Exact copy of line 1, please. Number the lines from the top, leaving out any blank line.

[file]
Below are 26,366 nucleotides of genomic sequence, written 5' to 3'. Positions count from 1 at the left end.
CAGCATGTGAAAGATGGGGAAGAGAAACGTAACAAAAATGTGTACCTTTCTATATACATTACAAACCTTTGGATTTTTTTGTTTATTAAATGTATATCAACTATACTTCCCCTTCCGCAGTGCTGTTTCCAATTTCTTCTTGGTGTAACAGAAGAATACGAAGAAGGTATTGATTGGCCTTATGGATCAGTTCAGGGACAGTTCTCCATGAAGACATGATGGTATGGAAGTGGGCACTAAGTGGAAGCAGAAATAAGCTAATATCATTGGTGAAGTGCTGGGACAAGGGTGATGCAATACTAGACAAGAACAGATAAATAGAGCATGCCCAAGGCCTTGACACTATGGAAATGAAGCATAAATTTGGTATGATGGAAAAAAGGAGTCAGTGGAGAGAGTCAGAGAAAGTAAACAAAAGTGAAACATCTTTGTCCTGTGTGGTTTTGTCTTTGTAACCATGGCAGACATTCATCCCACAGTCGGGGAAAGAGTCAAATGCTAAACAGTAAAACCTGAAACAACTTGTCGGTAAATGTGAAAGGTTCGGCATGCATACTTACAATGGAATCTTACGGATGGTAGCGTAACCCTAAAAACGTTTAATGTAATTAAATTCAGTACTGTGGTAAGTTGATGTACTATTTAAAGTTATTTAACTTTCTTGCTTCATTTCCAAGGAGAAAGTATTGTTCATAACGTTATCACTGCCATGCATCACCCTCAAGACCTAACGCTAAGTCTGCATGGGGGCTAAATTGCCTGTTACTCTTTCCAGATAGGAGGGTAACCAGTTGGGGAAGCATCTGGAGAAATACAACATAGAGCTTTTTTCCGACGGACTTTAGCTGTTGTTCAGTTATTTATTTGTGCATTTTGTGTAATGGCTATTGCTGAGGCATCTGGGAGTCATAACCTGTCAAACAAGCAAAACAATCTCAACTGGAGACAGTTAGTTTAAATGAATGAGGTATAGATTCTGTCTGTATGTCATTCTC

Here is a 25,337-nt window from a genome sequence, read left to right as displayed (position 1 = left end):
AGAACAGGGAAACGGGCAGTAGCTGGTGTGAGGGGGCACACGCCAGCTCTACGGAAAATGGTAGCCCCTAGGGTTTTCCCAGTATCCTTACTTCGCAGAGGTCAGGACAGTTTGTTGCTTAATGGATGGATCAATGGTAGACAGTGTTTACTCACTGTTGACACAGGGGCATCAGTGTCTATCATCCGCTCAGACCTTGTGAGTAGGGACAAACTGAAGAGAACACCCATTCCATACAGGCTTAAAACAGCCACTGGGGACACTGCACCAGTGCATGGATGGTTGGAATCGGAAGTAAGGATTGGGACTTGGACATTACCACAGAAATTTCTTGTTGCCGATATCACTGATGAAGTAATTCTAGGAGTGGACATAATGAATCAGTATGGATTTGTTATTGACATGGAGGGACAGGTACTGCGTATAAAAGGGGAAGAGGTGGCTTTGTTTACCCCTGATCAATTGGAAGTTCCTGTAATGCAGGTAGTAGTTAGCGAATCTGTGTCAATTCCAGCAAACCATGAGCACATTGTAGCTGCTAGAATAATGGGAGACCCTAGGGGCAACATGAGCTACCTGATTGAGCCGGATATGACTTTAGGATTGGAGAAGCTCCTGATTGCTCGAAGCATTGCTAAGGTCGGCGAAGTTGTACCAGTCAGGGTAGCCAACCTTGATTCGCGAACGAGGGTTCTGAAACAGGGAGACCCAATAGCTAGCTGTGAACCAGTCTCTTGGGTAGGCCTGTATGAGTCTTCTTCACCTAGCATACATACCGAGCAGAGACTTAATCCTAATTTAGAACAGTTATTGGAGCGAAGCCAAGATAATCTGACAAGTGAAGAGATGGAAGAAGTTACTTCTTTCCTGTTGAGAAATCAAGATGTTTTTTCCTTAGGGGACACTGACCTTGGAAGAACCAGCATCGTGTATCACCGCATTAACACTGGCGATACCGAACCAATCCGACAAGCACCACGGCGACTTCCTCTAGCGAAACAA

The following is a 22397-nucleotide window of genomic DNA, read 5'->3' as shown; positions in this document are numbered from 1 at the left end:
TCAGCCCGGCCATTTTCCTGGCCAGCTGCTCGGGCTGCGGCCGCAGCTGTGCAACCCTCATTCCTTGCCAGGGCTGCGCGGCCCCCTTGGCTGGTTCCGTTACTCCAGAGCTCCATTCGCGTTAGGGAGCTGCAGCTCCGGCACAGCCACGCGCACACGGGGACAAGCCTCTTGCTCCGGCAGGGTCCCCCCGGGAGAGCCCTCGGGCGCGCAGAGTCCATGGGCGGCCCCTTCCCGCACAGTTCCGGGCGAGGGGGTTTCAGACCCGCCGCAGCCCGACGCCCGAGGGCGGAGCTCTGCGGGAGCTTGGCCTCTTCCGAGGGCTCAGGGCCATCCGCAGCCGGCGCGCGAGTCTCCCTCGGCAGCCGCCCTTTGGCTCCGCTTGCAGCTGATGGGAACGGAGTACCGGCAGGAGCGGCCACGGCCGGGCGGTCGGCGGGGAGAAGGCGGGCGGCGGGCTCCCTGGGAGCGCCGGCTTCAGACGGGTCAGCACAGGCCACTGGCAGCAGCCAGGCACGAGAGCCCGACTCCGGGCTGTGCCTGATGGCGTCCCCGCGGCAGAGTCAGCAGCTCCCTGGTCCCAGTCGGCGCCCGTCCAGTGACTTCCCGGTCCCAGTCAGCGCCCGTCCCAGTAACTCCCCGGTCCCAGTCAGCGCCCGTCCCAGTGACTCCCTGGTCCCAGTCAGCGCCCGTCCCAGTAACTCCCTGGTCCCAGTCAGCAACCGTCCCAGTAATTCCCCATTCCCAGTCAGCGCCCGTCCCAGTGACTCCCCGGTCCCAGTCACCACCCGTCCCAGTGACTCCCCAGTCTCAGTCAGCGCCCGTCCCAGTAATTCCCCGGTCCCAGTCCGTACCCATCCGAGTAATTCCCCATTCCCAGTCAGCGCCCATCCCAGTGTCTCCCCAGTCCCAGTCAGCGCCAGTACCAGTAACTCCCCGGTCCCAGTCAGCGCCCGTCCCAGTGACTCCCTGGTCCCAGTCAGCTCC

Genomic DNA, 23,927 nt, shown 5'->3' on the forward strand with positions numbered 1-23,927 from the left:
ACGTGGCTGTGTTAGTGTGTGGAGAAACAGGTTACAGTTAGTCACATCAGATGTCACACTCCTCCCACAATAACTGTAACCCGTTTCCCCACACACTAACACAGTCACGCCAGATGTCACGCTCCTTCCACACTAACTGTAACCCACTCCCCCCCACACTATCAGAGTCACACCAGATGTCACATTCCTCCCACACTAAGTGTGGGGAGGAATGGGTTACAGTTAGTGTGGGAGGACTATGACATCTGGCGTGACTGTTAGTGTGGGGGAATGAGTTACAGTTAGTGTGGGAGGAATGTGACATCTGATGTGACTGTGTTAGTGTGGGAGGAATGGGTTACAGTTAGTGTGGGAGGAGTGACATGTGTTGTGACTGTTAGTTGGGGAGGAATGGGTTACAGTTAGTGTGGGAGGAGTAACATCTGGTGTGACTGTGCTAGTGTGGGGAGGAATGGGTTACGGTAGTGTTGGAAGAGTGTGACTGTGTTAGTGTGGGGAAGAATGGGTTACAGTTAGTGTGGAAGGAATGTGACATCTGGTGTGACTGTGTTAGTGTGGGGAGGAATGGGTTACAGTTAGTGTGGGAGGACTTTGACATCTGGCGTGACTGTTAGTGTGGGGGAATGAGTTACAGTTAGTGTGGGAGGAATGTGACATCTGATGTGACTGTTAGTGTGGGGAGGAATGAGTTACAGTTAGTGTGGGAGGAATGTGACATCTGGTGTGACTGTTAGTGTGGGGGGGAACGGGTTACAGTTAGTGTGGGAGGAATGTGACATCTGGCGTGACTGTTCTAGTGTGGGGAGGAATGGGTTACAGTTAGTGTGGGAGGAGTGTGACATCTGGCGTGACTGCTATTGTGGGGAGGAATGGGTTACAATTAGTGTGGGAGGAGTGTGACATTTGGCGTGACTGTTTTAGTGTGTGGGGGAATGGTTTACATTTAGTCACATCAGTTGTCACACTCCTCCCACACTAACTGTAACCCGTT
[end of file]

Below are 26,366 nucleotides of genomic sequence, written 5' to 3'. Positions count from 1 at the left end.